Black gold, Texas tea

June 8, 2023   ·   0 Comments

By Brian Lockhart

“Come and listen to my story about a man named Jed, A poor mountaineer who barely kept his family fed. And then one day he was shootin’ at some food, And up through the ground come a bubblin’ crude.

Oil, that is, Black gold, Texas tea.”

Black gold, indeed. Whether we like it or not, petroleum is an important part of our civilization.

For all those people who denounce automobiles as bad for the environment and protest against oil, consider this: That vacation you went on to Cuba and posted photos of online to brag to your friends – the jet fuel that got you there, the tar mac you landed on, the road you drove on to your resort, the iPhone you used to take the photos, and the memory chip that made it possible, are all related to the petroleum industry in one way or another.

During that trip, you also used all sorts of other petroleum-based products. From the plastic cups you drank from to the rubber tires on the golf cart when you played 18 holes – all petroleum based. And the list goes on.

If you really wanted to eliminate petroleum products from your life, you would be living a very frugal existence. You would have to eliminate your computer, your refrigerator, your phone, a lot of your furniture, food containers, and a lot of your kid’s toys. And that’s just to name a few.

The natural gas you most likely use to heat your home is also a by-product of the petroleum industry. Try turning off the gas and hauling coal or firewood into your home in the middle of February, then decide if you think using natural gas is a good method of staying warm.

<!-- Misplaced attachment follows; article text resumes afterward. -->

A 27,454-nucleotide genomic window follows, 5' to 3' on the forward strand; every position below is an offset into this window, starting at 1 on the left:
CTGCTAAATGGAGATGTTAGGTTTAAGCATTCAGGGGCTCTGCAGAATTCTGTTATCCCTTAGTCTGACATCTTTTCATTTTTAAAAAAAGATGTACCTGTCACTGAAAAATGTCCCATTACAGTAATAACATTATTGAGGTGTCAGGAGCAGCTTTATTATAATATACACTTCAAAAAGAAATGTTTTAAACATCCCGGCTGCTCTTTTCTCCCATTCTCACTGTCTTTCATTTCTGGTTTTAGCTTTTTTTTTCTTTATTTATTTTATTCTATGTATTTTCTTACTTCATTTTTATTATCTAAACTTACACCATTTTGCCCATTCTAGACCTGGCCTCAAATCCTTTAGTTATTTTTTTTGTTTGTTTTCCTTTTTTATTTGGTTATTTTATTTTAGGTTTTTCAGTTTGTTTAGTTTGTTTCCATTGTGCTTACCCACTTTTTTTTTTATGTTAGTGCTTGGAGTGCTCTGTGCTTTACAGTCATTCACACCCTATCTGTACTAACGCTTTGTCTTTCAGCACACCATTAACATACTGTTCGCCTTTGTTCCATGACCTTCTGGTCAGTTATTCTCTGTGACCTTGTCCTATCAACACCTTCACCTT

I was watching a movie that was set in the outskirts of Los Angeles. Shirley MacLaine woman had an oil rig pumping away, almost in her backyard. The hilly area surrounding her house was covered with oil rigs, all pumping oil a litre at a time.

I was curious about this and posted a question on a forum I frequent, asking Los Angeles residents about oil rigs in that city.

Sure enough, the city has hundreds of the rigs pumping out black gold every day. In more urban areas, they are disguised under buildings, so you can’t see them – but they are there.

The heyday for oil in Los Angeles is over, but the wells that are there are still producing oil.

Whether we like it or not, we are still dependent on fossil fuels and will be for the foreseeable future.

Canada has the fourth largest oil reserves in the world, with just over 177 billion barrels. While Iran is third with 208 billion, and Saudi Arabia second with 258 billion, it is Venezuela that tops the list with a whopping 303 billion untapped barrels of oil.

It is estimated that Canada has 111 years of production left. Iran is listed as 214 years, while Venezuela is estimated to continue producing for 1,578 years.

Just this past week, I wrote a story on the “Auto Mayors” conference. This was a conference for mayors of towns and cities in Ontario who auto manufacturers heavily impact.

This is a huge industry in Ontario and is really the base of manufacturing in the province. The automotive industry may be changing, but it’s not going away.

The number of Canadian oil refineries has decreased over the past 40 years while the capacity of existing refiners has increased. Small, less efficient facilities have been replaced with more efficient, cleaner, and expanded facilities.

We should have cheap gas and home heating oil, but we don’t have the infrastructure in place.

The majority of oil produced in Western Canada is sent to the United States in the form of crude oil. Canada is a net producer of oil. From a business standpoint, this can be a good thing.

However, on the East Coast, oil is imported. In 2020, the nation imported $11.5 billion of foreign oil – in a country with the world’s third-largest reserve of the same product.

That just doesn’t seem to make a lot of sense.

Even if the entire world starts driving electric cars, we will still need oil in some form. A thousand years from now, there will still be machines, and all moving parts need to be lubricated.

Hopefully, industry chemists will someday be able to use a plant-based solution to replicate crude oil.

Jed Clampett got rich off of Texas tea; the rest of us just need it to survive.

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